Sunset Ray Ducting

Sunset Ray Ducting: Exploring the Phenomenon in Detail

Sunset ray ducting is a captivating atmospheric optics phenomenon that occurs when layers of cooler air become sandwiched between warmer air layers, creating a temperature inversion. This temperature difference causes the rays of the setting sun to refract as they cross these layers, resulting in the formation of a mock-mirage. The sun becomes distorted and can even be torn apart into multiple images. But what exactly happens during sunset ray ducting? Let's delve deeper into this intriguing phenomenon.

The Formation of Ducts

Air typically cools as it rises in the atmosphere. However, in certain conditions, cooler air layers can be trapped between warmer air masses, creating what is known as a temperature inversion. This inversion acts as a duct through which the rays of the sun can travel, leading to the formation of stunning optical effects during sunset. These effects are particularly pronounced when the temperature differences between the air layers are significant.

Bouncing Rays

When rays of light pass from a denser substance (such as cooler air) into a less dense one (warmer air), they undergo refraction, causing them to change direction and angle. To visualize this phenomenon, one can simply dip a straw or pencil into a glass of water and observe how it appears bent. Similarly, during sunset ray ducting, the rays of the sun attempting to escape the cooler air get mirrored back due to the temperature difference. This reflection causes the rays to bounce up and down, effectively channeling them along the duct.

Multiple Bounce Modes

Sunset ray ducting can result in several "bounce modes," each of which produces a separate slit image. As the rays of the sun traverse the duct, they can undergo multiple reflections and refractions, leading to the creation of stacked slits separated by darkness. These slits form a mesmerizing visual display that adds to the beauty of the sunset.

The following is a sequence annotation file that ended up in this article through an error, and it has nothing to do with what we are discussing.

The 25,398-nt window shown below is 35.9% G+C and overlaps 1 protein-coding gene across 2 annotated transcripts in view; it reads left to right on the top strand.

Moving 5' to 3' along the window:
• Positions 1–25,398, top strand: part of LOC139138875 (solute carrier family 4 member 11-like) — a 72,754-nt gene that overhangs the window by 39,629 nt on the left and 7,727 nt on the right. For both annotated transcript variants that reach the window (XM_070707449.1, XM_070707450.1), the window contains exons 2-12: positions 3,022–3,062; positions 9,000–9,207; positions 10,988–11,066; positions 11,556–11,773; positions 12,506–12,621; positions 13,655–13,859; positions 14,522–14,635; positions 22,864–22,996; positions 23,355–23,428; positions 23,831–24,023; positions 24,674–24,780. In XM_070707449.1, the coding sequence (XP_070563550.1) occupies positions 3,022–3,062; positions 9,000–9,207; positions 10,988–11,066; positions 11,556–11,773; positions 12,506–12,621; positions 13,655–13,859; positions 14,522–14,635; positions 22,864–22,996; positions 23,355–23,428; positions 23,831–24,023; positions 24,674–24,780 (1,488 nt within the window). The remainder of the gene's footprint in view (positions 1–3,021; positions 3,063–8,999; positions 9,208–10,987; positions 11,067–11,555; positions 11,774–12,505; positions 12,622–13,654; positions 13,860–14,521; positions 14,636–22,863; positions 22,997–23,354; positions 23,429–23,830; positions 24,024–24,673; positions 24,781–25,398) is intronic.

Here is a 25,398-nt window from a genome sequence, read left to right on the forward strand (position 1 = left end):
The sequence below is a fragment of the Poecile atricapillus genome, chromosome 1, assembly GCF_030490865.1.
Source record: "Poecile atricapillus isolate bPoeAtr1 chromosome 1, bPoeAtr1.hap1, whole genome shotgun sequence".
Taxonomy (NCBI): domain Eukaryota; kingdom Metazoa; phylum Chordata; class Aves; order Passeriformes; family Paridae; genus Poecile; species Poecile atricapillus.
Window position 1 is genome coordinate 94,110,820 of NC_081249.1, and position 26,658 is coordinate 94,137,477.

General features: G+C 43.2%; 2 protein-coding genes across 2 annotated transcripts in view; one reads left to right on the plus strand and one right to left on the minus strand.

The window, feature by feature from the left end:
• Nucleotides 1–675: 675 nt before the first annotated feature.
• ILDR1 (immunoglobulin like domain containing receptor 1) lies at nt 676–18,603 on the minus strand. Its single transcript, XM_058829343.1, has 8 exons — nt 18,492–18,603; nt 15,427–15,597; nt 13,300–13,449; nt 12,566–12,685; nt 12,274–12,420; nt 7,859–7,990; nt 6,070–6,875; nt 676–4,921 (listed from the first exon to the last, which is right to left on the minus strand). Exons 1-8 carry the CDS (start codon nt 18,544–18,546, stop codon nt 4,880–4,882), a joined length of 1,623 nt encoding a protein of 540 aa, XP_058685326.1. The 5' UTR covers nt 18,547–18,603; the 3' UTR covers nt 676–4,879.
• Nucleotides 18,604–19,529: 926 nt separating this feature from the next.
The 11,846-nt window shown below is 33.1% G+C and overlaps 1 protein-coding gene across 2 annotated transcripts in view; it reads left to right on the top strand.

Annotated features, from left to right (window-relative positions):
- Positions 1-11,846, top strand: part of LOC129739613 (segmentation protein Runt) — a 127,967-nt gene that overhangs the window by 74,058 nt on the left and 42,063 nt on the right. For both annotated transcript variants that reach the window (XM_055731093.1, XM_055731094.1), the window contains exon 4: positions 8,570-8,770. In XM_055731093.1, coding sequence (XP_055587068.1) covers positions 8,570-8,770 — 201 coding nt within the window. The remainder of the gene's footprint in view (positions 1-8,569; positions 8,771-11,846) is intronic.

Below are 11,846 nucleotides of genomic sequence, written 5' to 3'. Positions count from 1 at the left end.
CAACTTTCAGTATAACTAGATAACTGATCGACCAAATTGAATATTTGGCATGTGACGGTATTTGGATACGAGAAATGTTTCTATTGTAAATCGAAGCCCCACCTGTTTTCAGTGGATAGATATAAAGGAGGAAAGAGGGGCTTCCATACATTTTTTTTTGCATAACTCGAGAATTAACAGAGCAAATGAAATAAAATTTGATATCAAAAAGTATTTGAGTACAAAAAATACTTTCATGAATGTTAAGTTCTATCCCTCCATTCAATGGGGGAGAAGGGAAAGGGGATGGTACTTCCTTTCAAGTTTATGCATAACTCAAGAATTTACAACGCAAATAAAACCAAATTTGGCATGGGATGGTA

The Novaya Zemlya Effect

In extreme cases of ducting, a phenomenon known as the Novaya Zemlya Effect can occur. This effect causes the sun to appear to rise several minutes earlier than predicted or even days before its expected time, especially in polar regions. During the Novaya Zemlya Effect, the duct images of the sun become even more pronounced, with multiple stacked slits separated by darkness. This creates a surreal and awe-inspiring sight for observers lucky enough to witness it.

Observations and Photography

Sunset ray ducting has been observed and documented by numerous individuals worldwide. One such example is Sandy Robertson, who captured a stunning mock-mirage sunset at Alderney, one of the Channel Islands. Robertson's photograph showcases the reddened rippled slits that replace the sun, extending along the darkening sky as blue-black streaks. This captivating image exemplifies the mesmerizing beauty of sunset ray ducting.

Conclusion

Sunset ray ducting is a fascinating atmospheric optics phenomenon that occurs when cooler air layers become trapped between warmer air masses, creating a temperature inversion. This inversion acts as a duct through which the rays of the setting sun refract, resulting in the formation of mock-mirages and slit images. The Novaya Zemlya Effect, observed in extreme cases of ducting, amplifies these optical effects, creating surreal and breathtaking sights. The exploration and understanding of sunset ray ducting contribute to our appreciation of the wonders of our atmosphere and its ability to produce awe-inspiring visual displays.

Ducts

A mock-mirage sunset sighted by Sandy Robertson at Alderney, the most northerly of the Channel Islands. Reddened rippled slits replace the sun continuing along the darkling sky as blue-black streaks. Ducting!

Image @Sandy Robertson, shown with permission

Air normally cools with increasing height. Sometimes a layer, or layers, of cooler air sandwich between warmer ones - a temperature inversion. Rays from a setting sun refract as they cross the layers to form a mock-mirage. The sun distorts and is often torn apart into three or more images.

Make the temperature differences severe and more happens. Sun rays trap in the colder layer. Then they might travel tens or even hundreds of miles around Earth's curve before exciting into a fortunate eye. The rays bounce up and down in a 'duct'.

Several 'bounce modes' may be possible - Each gives a separate slit image.

Rays passing from a denser substance (like cooler air) into a less dense one (warmer air) refract. They change direction and angle towards the interface. Dip a straw or pencil into a glass of water to see this. Make the air temperatures different enough and rays attempting to escape the cooler air are mirrored back. They reflect up and down, channeled along the duct.

Novaya Zemlya Effect

Extreme ducting.

The sun appears to rise several minutes early or, in polar regions, days

before predicted.

The duct images are multiple stacked slits separated by darkness.

More on this image and the NZE.

Minutes earlier at Alderney.

Plus a gannet.

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Reference Atmospheric Optics

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  • "Sunset Ray Ducting". Atmospheric Optics. Accessed on July 13, 2024. https://atoptics.co.uk/blog/sunset-ray-ducting/.

  • "Sunset Ray Ducting". Atmospheric Optics, https://atoptics.co.uk/blog/sunset-ray-ducting/. Accessed 13 July, 2024

  • Sunset Ray Ducting. Atmospheric Optics. Retrieved from https://atoptics.co.uk/blog/sunset-ray-ducting/.